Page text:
Jack Healy reports from Baquba: The governor has fled this uneasy city. Half the members of the provincial council are camped out in northern Iraq, afraid to return to their offices. Peaceful protesters fill the dusty streets, though just days ago angrier crowds blockaded the highways with burning tires and shattered glass.
All of this because the local government here in northeastern Diyala Province recently dared to raise a simple but explosive question, one that is central to the unrest now surging through Iraq’s shaky democracy: Should a post-American Iraq exist as one unified nation, or will it split into a loose confederation of islands unto themselves?
A dire political crisis exploded in Baghdad this week, after an arrest warrant was issued against the Sunni Arab vice president, Tariq al-Hashimi, accusing him of running a death squad. But years of accumulated anger and disenfranchisement are now driving some of the country’s largely Sunni Arab provinces to seek greater control over their security and finances by distancing themselves from Iraq’s Shiite leaders.
Many Sunni leaders have rallied to the cause while top Shiites in Baghdad have fought the efforts, aggravating the sectarian divisions among the country’s political elite.
“They feel that they have no future with the central government,” said Deputy Prime Minister Saleh al-Mutlaq, a prominent Sunni.
This development comes at a moment of rising tensions and could herald a near-breakdown of relations between the countryside and the leaders behind the concrete walls and concertina wire guarding Baghdad’s Green Zone. It has splintered communities within provinces along religious lines, while deepening the sense of political uncertainty pervading Iraq in the days after the American military’s withdrawal.
“We’ve reached a point where the exasperation with the entire political process is so big in Sunni majority areas,” said Reidar Visser, an expert on Iraqi politics and the editor of the blog historiae.org. “They are just fed up and disillusioned.”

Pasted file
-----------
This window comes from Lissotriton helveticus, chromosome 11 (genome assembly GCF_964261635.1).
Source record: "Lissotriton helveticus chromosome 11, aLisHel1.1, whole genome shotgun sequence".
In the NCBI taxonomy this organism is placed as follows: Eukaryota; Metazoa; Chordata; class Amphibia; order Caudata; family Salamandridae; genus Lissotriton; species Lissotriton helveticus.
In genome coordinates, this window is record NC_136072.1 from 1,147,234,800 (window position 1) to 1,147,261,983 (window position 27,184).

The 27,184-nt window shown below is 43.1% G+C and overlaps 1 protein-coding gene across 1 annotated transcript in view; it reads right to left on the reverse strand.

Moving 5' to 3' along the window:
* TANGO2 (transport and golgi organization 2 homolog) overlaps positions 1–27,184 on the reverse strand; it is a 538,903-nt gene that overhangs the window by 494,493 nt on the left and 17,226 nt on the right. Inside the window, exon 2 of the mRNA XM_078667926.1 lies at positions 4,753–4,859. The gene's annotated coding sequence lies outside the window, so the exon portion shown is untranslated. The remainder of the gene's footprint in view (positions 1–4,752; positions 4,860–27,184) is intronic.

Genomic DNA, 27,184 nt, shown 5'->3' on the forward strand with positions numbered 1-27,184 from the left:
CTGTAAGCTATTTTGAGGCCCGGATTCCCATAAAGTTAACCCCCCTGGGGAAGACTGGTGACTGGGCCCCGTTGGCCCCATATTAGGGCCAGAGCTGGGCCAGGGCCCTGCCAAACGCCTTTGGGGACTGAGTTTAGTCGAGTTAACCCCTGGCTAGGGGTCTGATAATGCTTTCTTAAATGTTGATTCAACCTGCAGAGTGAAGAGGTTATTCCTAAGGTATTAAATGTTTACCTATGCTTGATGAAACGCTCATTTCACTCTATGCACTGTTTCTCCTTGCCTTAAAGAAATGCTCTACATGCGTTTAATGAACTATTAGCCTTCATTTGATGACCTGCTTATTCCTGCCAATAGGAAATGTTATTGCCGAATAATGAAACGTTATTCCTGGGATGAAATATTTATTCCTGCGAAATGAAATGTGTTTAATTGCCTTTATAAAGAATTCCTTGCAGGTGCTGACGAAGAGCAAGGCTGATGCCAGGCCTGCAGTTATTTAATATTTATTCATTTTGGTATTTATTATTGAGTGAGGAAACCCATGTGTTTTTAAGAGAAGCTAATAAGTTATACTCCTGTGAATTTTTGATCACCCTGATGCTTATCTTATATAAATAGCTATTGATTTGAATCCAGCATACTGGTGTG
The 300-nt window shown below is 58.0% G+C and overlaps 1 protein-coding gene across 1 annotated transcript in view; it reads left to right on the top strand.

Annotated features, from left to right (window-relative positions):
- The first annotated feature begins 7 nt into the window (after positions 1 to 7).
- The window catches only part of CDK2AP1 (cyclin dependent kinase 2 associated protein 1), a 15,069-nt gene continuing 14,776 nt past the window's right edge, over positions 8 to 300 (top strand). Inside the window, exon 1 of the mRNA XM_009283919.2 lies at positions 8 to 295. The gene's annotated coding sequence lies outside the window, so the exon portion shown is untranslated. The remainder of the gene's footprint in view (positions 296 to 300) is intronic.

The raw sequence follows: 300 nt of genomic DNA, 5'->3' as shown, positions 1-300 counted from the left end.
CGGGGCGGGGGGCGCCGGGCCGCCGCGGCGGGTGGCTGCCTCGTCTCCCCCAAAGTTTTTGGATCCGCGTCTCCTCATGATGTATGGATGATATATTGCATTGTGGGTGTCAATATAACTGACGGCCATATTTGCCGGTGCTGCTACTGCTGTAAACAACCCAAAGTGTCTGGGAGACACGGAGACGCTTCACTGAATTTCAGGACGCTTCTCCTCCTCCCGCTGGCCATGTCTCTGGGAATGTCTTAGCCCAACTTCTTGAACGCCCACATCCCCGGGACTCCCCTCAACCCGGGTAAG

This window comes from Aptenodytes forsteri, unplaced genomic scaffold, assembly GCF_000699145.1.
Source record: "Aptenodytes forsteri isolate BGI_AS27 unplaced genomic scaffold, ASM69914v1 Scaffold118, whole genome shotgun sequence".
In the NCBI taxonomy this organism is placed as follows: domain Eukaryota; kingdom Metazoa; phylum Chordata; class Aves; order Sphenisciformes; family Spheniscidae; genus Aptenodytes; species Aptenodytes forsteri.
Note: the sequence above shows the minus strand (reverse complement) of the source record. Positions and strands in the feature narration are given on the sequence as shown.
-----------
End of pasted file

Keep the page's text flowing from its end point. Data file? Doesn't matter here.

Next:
On Friday, thousands of protesters marched through largely Sunni cities to condemn the warrant for Mr. Hashimi’s arrest. In Samarra, where the destruction of a Shiite shrine in 2006 set off waves of violence, 2,000 demonstrators filled the streets after Friday Prayer, waving signs that declared, “The people of Samarra condemn the fabricated charges against Hashimi.”
The schism is one thread of a growing battle between Prime Minister Nuri Kamal al-Maliki, a Shiite, and politicians from the political opposition and Iraq’s Sunni Muslim minority.
Security forces who take orders from Mr. Maliki — sometimes personally — have arrested dozens of people tied to opposition politicians in recent weeks. The government accused Mr. Hashimi, the Sunni vice president, of running a death squad from his offices in central Baghdad, a charge he denies. And Mr. Maliki has urged Iraqi lawmakers to unseat his own deputy, Mr. Mutlaq, who frequently inveighs against the prime minister.
A leading political coalition supported by many Sunnis and secular Iraqis has boycotted Parliament, refusing to attend sessions, and its ministers and lawmakers have threatened to resign en masse. An American-backed partnership government uniting Iraq’s three main factions — the Shiite majority, Sunnis and Kurds — appears poised to fall.